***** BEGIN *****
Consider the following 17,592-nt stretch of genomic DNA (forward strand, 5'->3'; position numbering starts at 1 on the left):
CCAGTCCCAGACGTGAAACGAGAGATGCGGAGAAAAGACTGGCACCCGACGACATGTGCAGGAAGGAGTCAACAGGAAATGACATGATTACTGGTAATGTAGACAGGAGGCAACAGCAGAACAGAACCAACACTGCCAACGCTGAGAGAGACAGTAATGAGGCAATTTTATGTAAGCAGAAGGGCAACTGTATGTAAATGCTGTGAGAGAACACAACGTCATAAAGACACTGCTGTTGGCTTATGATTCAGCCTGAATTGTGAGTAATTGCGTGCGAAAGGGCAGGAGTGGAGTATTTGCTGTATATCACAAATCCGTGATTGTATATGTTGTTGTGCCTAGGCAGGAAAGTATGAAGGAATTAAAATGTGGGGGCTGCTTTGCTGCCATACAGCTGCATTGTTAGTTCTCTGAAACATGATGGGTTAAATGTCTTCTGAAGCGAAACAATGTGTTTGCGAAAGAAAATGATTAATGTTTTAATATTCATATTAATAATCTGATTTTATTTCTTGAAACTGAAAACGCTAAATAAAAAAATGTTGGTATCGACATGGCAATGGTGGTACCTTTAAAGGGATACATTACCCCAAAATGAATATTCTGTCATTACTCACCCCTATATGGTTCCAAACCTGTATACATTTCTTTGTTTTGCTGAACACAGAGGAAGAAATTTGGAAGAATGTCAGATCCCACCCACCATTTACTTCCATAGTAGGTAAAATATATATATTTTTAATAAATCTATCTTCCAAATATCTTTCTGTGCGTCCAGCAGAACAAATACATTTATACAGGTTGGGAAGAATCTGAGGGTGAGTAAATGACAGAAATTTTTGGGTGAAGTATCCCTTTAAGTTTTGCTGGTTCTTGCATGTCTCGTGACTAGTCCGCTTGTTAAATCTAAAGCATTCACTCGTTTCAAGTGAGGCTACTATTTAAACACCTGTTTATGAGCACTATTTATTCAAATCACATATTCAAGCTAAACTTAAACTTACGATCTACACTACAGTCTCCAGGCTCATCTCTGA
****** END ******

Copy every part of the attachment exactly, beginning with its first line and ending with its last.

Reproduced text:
Consider the following 17,592-nt stretch of genomic DNA (forward strand, 5'->3'; position numbering starts at 1 on the left):
CCAGTCCCAGACGTGAAACGAGAGATGCGGAGAAAAGACTGGCACCCGACGACATGTGCAGGAAGGAGTCAACAGGAAATGACATGATTACTGGTAATGTAGACAGGAGGCAACAGCAGAACAGAACCAACACTGCCAACGCTGAGAGAGACAGTAATGAGGCAATTTTATGTAAGCAGAAGGGCAACTGTATGTAAATGCTGTGAGAGAACACAACGTCATAAAGACACTGCTGTTGGCTTATGATTCAGCCTGAATTGTGAGTAATTGCGTGCGAAAGGGCAGGAGTGGAGTATTTGCTGTATATCACAAATCCGTGATTGTATATGTTGTTGTGCCTAGGCAGGAAAGTATGAAGGAATTAAAATGTGGGGGCTGCTTTGCTGCCATACAGCTGCATTGTTAGTTCTCTGAAACATGATGGGTTAAATGTCTTCTGAAGCGAAACAATGTGTTTGCGAAAGAAAATGATTAATGTTTTAATATTCATATTAATAATCTGATTTTATTTCTTGAAACTGAAAACGCTAAATAAAAAAATGTTGGTATCGACATGGCAATGGTGGTACCTTTAAAGGGATACATTACCCCAAAATGAATATTCTGTCATTACTCACCCCTATATGGTTCCAAACCTGTATACATTTCTTTGTTTTGCTGAACACAGAGGAAGAAATTTGGAAGAATGTCAGATCCCACCCACCATTTACTTCCATAGTAGGTAAAATATATATATTTTTAATAAATCTATCTTCCAAATATCTTTCTGTGCGTCCAGCAGAACAAATACATTTATACAGGTTGGGAAGAATCTGAGGGTGAGTAAATGACAGAAATTTTTGGGTGAAGTATCCCTTTAAGTTTTGCTGGTTCTTGCATGTCTCGTGACTAGTCCGCTTGTTAAATCTAAAGCATTCACTCGTTTCAAGTGAGGCTACTATTTAAACACCTGTTTATGAGCACTATTTATTCAAATCACATATTCAAGCTAAACTTAAACTTACGATCTACACTACAGTCTCCAGGCTCATCTCTGA